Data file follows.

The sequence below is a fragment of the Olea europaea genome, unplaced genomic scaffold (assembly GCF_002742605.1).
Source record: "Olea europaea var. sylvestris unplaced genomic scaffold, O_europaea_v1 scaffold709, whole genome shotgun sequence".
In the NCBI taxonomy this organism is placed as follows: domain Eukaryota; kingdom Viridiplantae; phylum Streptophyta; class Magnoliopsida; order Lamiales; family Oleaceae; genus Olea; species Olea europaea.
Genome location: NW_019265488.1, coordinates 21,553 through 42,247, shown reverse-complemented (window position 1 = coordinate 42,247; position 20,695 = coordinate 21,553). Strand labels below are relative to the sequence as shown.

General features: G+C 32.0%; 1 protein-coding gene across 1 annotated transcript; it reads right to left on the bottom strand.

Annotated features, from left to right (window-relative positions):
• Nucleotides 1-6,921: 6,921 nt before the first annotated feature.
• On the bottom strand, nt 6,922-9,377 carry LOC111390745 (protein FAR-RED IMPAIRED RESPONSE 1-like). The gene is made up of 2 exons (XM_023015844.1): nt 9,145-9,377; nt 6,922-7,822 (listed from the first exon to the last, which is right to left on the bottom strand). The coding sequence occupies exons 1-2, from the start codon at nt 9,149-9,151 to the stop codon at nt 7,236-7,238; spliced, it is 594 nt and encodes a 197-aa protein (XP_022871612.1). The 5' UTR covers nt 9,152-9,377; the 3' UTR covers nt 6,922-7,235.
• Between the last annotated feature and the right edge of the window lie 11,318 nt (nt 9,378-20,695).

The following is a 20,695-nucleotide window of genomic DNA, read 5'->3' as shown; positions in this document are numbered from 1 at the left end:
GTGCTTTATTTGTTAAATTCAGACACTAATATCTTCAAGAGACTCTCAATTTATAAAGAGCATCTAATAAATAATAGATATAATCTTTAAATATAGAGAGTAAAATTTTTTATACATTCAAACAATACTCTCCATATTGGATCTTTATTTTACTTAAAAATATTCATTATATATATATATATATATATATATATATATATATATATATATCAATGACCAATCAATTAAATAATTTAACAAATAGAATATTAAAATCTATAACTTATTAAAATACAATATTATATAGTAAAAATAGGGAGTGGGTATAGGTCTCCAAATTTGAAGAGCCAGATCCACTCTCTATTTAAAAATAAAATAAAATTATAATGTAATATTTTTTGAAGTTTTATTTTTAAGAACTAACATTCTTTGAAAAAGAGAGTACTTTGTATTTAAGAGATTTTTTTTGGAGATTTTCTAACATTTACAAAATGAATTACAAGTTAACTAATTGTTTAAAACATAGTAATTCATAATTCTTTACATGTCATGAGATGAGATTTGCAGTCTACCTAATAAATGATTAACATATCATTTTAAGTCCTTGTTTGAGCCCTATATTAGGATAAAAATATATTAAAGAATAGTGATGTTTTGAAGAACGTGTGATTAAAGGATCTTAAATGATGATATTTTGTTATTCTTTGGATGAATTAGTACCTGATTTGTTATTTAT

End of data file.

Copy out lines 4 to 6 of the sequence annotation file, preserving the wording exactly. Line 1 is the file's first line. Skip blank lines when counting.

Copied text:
Genome location: NW_019265488.1, coordinates 21,553 through 42,247, shown reverse-complemented (window position 1 = coordinate 42,247; position 20,695 = coordinate 21,553). Strand labels below are relative to the sequence as shown.

General features: G+C 32.0%; 1 protein-coding gene across 1 annotated transcript; it reads right to left on the bottom strand.

Annotated features, from left to right (window-relative positions):